We had arranged to spend the night with my parents back at the campsite we stayed at two nights ago, so we had to drive for a little under half an hour to get there, Unfortunately I did not really feel like being terribly sociable. We had some lovely burgers, but my energy levels were at rock bottom and I just wanted to retire to bed, which was a big shame. I can only hope that a good night's sleep helps me recover, as I will need to be fit for tomorrow's walk.
Tomorrow I will hopefully reach Cairndow, at the northeastern end of Loch Fyne. We are all booked in to have a meal at the Oyster Restaurant there tomorrow night, so it makes a good nineteen-mile day to get there in time for that. If I feel like I do this evening, however, I shall not be walking tomorrow at all - my throat is sore and my head is far from clear. This is a shame, as I am really keen to get on with the walk around the Kintyre peninsular - it is a part of the walk that I have been looking forward to from the very beginning.
This walk starts off by the phone box on the road near Camp Cottage, about a mile to the north of Ardlamont Point. The directions for the walk are extremely simple. Simply head westwards along the road and follow it as it twists around past Ardlamont House, and then onwards as it turns to head northwestwards towards Craig Lodge. Here it turns to head northwards for a couple of miles until it reaches a junction with the B8000 at Millhouse.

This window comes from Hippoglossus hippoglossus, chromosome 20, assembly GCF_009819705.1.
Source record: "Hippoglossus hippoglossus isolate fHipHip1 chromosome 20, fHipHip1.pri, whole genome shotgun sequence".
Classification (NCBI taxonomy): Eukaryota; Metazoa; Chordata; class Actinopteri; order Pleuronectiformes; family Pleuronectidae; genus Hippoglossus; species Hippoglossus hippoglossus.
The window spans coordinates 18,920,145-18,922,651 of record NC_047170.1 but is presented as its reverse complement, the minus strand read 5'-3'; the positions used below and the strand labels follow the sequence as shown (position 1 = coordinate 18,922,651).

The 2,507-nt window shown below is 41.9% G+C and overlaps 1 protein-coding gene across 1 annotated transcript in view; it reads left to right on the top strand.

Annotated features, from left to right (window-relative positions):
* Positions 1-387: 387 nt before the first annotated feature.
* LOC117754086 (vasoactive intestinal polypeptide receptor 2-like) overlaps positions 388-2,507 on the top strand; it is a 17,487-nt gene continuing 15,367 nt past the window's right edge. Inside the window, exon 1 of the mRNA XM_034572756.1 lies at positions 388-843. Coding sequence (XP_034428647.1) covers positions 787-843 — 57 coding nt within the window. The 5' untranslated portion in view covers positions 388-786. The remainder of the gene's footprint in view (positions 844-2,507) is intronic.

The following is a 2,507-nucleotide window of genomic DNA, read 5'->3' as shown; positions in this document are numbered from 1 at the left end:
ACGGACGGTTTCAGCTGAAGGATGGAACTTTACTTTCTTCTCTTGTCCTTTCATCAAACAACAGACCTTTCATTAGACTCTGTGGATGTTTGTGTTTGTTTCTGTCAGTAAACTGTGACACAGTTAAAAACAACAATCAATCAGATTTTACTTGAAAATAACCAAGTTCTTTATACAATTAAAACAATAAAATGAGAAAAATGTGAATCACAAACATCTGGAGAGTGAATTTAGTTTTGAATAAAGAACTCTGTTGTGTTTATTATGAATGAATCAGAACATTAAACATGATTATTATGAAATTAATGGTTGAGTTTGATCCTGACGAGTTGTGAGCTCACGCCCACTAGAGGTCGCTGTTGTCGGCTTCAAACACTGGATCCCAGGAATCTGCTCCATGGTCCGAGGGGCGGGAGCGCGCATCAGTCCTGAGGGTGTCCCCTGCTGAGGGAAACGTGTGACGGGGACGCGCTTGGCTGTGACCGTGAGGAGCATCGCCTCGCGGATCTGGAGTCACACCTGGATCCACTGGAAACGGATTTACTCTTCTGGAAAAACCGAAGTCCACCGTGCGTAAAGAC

Head straight on northwards down the B8000 as it climbs onto some high ground. By Loch Melldalloch it steeply descends before heading through Drum and Kilfinan, where it climbs once again before descending down to Otter Ferry. From here the road continues along the coastline of Loch Fyne for more than six miles until Lephonmore Farm is reached on the left, where this walk ends.
This makes a total distance of 21.0 miles, with 2208 feet of ascent and 2215 feet of descent.
We spent the night at the Glendraurel Caravan Park, Glendaurell, Argyll PA22 3AB. This site was quite nice and well situated for the end of the walk, and they can be contacted on (01369) 820267, and they have a website at www.glendaurelcaravanpark.co.uk. They very kindly knocked a few pounds off the price of the site as we are doing a charity event, and so it cost us five pounds for the night.
Please note that I take no responsibility for anything that may happen when following these directions. If you intend to follow this route, then please use the relevant maps and check the route out before you go out. As always when walking, use common sense and you should be fine.
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And finally, enjoy your walking!